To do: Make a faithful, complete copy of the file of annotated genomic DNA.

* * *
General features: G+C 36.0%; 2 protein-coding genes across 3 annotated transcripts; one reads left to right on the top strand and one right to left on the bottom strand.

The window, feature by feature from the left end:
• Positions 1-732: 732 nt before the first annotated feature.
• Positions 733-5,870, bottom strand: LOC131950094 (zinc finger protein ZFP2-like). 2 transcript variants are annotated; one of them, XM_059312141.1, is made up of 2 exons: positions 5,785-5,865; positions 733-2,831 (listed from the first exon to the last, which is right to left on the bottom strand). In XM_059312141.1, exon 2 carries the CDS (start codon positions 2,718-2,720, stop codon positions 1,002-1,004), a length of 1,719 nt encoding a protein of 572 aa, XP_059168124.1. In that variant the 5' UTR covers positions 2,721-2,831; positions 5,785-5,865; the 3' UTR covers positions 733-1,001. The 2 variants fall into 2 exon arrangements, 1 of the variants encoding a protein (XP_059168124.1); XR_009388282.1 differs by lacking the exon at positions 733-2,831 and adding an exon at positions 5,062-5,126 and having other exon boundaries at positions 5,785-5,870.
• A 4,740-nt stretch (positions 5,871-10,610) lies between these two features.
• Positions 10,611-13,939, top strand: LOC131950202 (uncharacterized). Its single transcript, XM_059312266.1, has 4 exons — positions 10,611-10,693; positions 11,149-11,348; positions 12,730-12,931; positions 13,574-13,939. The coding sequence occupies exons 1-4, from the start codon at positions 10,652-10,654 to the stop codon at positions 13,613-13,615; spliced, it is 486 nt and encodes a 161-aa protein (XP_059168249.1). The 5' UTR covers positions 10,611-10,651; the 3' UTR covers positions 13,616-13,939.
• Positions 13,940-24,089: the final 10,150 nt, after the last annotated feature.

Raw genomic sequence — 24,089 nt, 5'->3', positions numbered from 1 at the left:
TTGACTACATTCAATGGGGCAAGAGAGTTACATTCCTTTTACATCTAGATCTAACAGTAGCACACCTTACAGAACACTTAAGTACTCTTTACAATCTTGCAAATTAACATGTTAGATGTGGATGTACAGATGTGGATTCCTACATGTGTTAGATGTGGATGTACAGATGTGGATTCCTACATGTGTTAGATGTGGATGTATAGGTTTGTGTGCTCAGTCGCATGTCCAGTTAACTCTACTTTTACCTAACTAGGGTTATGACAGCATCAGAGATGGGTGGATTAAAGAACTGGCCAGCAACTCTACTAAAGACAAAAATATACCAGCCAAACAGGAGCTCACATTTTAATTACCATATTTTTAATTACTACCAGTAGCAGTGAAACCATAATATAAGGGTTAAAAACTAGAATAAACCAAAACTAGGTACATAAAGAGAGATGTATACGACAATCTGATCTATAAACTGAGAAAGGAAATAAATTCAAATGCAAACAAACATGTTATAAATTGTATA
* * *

General features: G+C 36.0%; 2 protein-coding genes across 3 annotated transcripts; one reads left to right on the top strand and one right to left on the bottom strand.

The window, feature by feature from the left end:
• Positions 1-732: 732 nt before the first annotated feature.
• Positions 733-5,870, bottom strand: LOC131950094 (zinc finger protein ZFP2-like). 2 transcript variants are annotated; one of them, XM_059312141.1, is made up of 2 exons: positions 5,785-5,865; positions 733-2,831 (listed from the first exon to the last, which is right to left on the bottom strand). In XM_059312141.1, exon 2 carries the CDS (start codon positions 2,718-2,720, stop codon positions 1,002-1,004), a length of 1,719 nt encoding a protein of 572 aa, XP_059168124.1. In that variant the 5' UTR covers positions 2,721-2,831; positions 5,785-5,865; the 3' UTR covers positions 733-1,001. The 2 variants fall into 2 exon arrangements, 1 of the variants encoding a protein (XP_059168124.1); XR_009388282.1 differs by lacking the exon at positions 733-2,831 and adding an exon at positions 5,062-5,126 and having other exon boundaries at positions 5,785-5,870.
• A 4,740-nt stretch (positions 5,871-10,610) lies between these two features.
• Positions 10,611-13,939, top strand: LOC131950202 (uncharacterized). Its single transcript, XM_059312266.1, has 4 exons — positions 10,611-10,693; positions 11,149-11,348; positions 12,730-12,931; positions 13,574-13,939. The coding sequence occupies exons 1-4, from the start codon at positions 10,652-10,654 to the stop codon at positions 13,613-13,615; spliced, it is 486 nt and encodes a 161-aa protein (XP_059168249.1). The 5' UTR covers positions 10,611-10,651; the 3' UTR covers positions 13,616-13,939.
• Positions 13,940-24,089: the final 10,150 nt, after the last annotated feature.

Raw genomic sequence — 24,089 nt, 5'->3', positions numbered from 1 at the left:
TTGACTACATTCAATGGGGCAAGAGAGTTACATTCCTTTTACATCTAGATCTAACAGTAGCACACCTTACAGAACACTTAAGTACTCTTTACAATCTTGCAAATTAACATGTTAGATGTGGATGTACAGATGTGGATTCCTACATGTGTTAGATGTGGATGTACAGATGTGGATTCCTACATGTGTTAGATGTGGATGTATAGGTTTGTGTGCTCAGTCGCATGTCCAGTTAACTCTACTTTTACCTAACTAGGGTTATGACAGCATCAGAGATGGGTGGATTAAAGAACTGGCCAGCAACTCTACTAAAGACAAAAATATACCAGCCAAACAGGAGCTCACATTTTAATTACCATATTTTTAATTACTACCAGTAGCAGTGAAACCATAATATAAGGGTTAAAAACTAGAATAAACCAAAACTAGGTACATAAAGAGAGATGTATACGACAATCTGATCTATAAACTGAGAAAGGAAATAAATTCAAATGCAAACAAACATGTTATAAATTGTATA